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Single Cell Biology | EK26


Efficient and precise single-cell reference atlas mapping with Symphony


Mar 17, 2021 12:00am ‐ Mar 17, 2021 12:00am

Description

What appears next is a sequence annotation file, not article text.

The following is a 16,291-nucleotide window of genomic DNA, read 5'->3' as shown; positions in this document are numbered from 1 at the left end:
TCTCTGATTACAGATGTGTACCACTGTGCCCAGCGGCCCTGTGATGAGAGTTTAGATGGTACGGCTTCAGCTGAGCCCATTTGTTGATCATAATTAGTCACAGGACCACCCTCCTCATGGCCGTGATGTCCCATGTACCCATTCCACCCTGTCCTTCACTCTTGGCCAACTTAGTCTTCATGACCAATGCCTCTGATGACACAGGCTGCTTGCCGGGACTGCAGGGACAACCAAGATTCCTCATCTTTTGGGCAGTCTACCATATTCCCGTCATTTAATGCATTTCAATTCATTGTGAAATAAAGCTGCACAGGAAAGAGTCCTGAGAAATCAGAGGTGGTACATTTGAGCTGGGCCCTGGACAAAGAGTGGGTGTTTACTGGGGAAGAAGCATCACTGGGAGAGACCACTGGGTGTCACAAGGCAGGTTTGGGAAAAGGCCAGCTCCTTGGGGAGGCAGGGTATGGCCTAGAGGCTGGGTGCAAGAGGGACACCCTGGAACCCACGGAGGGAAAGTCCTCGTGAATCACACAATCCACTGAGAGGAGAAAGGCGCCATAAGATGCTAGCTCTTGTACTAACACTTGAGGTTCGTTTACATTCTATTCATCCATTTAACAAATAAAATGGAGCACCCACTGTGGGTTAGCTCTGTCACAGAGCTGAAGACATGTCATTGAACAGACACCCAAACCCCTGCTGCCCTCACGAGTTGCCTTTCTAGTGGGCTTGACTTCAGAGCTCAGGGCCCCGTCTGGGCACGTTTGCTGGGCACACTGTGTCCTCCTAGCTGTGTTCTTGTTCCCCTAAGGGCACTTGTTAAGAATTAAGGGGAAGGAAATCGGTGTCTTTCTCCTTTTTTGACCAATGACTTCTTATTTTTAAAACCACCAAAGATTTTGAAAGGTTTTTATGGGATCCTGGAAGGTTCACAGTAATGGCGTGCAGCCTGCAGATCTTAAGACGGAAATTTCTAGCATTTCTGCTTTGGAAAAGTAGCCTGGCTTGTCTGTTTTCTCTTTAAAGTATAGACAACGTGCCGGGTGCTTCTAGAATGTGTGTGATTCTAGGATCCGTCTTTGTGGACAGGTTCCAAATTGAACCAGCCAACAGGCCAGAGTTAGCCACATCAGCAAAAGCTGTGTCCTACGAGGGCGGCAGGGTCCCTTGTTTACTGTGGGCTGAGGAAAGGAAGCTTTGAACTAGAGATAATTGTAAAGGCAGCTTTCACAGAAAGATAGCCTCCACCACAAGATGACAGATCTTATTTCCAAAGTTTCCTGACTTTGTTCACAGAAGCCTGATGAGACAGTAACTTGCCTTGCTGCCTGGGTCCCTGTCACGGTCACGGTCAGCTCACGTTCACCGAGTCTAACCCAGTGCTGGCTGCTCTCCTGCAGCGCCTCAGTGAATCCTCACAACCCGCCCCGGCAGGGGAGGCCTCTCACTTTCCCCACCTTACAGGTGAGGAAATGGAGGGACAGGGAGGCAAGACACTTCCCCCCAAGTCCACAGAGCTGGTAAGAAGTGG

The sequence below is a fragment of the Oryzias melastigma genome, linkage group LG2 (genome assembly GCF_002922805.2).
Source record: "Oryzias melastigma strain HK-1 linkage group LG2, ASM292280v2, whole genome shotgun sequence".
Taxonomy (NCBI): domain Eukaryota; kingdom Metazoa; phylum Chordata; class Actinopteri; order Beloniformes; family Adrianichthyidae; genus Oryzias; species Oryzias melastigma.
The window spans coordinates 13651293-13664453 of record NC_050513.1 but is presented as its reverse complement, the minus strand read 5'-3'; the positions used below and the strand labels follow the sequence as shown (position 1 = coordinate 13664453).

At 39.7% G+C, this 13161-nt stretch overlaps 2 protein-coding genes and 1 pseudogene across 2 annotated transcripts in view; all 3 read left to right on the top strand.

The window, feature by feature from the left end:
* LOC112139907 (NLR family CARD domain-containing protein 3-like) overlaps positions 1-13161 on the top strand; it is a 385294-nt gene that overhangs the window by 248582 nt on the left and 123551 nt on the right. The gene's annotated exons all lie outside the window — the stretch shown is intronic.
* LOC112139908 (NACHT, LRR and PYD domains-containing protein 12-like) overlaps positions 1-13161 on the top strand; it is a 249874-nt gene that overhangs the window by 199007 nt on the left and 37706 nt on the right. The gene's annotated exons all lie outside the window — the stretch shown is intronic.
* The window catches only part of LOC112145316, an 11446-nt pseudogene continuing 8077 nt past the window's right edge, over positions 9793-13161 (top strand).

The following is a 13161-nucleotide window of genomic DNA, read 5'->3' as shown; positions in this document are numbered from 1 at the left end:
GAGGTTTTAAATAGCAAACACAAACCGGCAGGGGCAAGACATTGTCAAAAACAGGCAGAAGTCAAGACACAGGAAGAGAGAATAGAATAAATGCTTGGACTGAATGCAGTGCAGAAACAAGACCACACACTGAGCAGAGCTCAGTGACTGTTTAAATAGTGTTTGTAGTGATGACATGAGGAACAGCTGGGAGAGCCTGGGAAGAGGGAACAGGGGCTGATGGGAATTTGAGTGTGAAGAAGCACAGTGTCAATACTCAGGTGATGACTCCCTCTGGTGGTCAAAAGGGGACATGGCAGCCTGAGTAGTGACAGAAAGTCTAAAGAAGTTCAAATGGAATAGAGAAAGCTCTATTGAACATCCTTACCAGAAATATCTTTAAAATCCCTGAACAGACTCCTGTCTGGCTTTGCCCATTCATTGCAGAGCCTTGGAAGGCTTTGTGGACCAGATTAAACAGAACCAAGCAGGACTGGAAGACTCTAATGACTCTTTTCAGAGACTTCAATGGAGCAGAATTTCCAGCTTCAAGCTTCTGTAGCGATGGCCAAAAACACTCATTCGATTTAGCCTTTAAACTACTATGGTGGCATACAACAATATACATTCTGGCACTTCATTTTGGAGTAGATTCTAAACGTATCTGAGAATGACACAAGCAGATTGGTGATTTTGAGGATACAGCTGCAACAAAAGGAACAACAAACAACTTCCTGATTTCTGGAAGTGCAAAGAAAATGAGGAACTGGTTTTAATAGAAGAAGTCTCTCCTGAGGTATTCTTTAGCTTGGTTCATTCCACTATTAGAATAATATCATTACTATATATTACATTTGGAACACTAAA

Efficient and precise single-cell reference atlas mapping with Symphony Joyce B. Kang1-5, Aparna Nathan1-5, Fan Zhang1-5, Nghia Millard1-5, Laurie Rumker1-5, D. Branch Moody3, Ilya Korsunsky1-5**, Soumya Raychaudhuri1-6** 1 Center for Data Sciences, Brigham and Women’s Hospital, Boston, MA, USA 2 Division of Genetics, Department of Medicine, Brigham and Women’s Hospital and Harvard Medical School, Boston, MA, USA 3 Division of Rheumatology, Inflammation, and Immunity, Department of Medicine, Brigham and Women’s Hospital and Harvard Medical School, Boston, MA, USA 4 Department of Biomedical Informatics, Harvard Medical School, Boston, MA, USA 5 Program in Medical and Population Genetics, Broad Institute of MIT and Harvard, Cambridge, MA, USA 6 Versus Arthritis Centre for Genetics and Genomics, Centre for Musculoskeletal Research, Manchester Academic Health Science Centre, The University of Manchester, Manchester, UK ** These authors jointly supervised this work Abstract Recent advances in single-cell technologies and integration algorithms make it possible to construct comprehensive reference atlases encompassing many donors, studies, disease states, and sequencing platforms. Much like mapping sequencing reads to a reference genome, it is essential to be able to map query cells onto complex, multimillion-cell reference atlases to rapidly identify relevant cell states and phenotypes. We present Symphony, an algorithm for building integrated reference atlases of millions of cells in a convenient, portable format that enables efficient query mapping within seconds. Symphony localizes query cells within a stable low-dimensional reference embedding, facilitating reproducible downstream transfer of reference-defined annotations to the query. We demonstrate the power of Symphony by (1) mapping a multi-donor, multi-species query to predict pancreatic cell types, (2) localizing query cells along a developmental trajectory of human fetal liver hematopoiesis, and (3) inferring surface protein expression with a multimodal CITE-seq atlas of memory T cells.

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